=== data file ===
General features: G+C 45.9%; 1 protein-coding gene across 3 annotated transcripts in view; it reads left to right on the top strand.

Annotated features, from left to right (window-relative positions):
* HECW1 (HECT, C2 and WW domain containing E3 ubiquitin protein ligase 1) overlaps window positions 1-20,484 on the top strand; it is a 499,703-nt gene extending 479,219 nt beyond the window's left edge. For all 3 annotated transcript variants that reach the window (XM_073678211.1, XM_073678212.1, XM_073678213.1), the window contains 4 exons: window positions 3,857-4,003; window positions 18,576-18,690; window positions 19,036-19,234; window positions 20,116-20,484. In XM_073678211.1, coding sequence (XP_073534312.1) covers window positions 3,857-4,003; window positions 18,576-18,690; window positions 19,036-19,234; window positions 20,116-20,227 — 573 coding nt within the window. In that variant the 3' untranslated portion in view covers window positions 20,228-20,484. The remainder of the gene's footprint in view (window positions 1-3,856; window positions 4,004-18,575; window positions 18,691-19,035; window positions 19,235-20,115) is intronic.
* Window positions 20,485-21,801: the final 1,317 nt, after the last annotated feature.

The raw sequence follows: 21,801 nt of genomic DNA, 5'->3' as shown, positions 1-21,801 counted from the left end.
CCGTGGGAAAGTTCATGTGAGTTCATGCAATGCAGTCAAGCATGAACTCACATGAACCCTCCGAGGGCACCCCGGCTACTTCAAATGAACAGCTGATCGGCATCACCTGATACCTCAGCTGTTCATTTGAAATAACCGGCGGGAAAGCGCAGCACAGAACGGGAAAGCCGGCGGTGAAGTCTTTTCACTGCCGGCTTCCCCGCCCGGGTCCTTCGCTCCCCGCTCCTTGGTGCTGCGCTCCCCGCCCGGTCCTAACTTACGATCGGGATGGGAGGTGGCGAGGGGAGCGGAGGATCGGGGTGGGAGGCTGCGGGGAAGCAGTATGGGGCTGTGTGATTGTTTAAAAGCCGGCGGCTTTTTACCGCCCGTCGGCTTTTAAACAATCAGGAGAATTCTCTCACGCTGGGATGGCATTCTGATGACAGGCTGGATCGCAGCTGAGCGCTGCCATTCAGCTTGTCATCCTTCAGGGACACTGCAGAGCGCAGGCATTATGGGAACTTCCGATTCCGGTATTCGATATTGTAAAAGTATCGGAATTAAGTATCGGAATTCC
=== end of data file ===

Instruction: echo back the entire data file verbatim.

General features: G+C 45.9%; 1 protein-coding gene across 3 annotated transcripts in view; it reads left to right on the top strand.

Annotated features, from left to right (window-relative positions):
* HECW1 (HECT, C2 and WW domain containing E3 ubiquitin protein ligase 1) overlaps window positions 1-20,484 on the top strand; it is a 499,703-nt gene extending 479,219 nt beyond the window's left edge. For all 3 annotated transcript variants that reach the window (XM_073678211.1, XM_073678212.1, XM_073678213.1), the window contains 4 exons: window positions 3,857-4,003; window positions 18,576-18,690; window positions 19,036-19,234; window positions 20,116-20,484. In XM_073678211.1, coding sequence (XP_073534312.1) covers window positions 3,857-4,003; window positions 18,576-18,690; window positions 19,036-19,234; window positions 20,116-20,227 — 573 coding nt within the window. In that variant the 3' untranslated portion in view covers window positions 20,228-20,484. The remainder of the gene's footprint in view (window positions 1-3,856; window positions 4,004-18,575; window positions 18,691-19,035; window positions 19,235-20,115) is intronic.
* Window positions 20,485-21,801: the final 1,317 nt, after the last annotated feature.

The raw sequence follows: 21,801 nt of genomic DNA, 5'->3' as shown, positions 1-21,801 counted from the left end.
CCGTGGGAAAGTTCATGTGAGTTCATGCAATGCAGTCAAGCATGAACTCACATGAACCCTCCGAGGGCACCCCGGCTACTTCAAATGAACAGCTGATCGGCATCACCTGATACCTCAGCTGTTCATTTGAAATAACCGGCGGGAAAGCGCAGCACAGAACGGGAAAGCCGGCGGTGAAGTCTTTTCACTGCCGGCTTCCCCGCCCGGGTCCTTCGCTCCCCGCTCCTTGGTGCTGCGCTCCCCGCCCGGTCCTAACTTACGATCGGGATGGGAGGTGGCGAGGGGAGCGGAGGATCGGGGTGGGAGGCTGCGGGGAAGCAGTATGGGGCTGTGTGATTGTTTAAAAGCCGGCGGCTTTTTACCGCCCGTCGGCTTTTAAACAATCAGGAGAATTCTCTCACGCTGGGATGGCATTCTGATGACAGGCTGGATCGCAGCTGAGCGCTGCCATTCAGCTTGTCATCCTTCAGGGACACTGCAGAGCGCAGGCATTATGGGAACTTCCGATTCCGGTATTCGATATTGTAAAAGTATCGGAATTAAGTATCGGAATTCC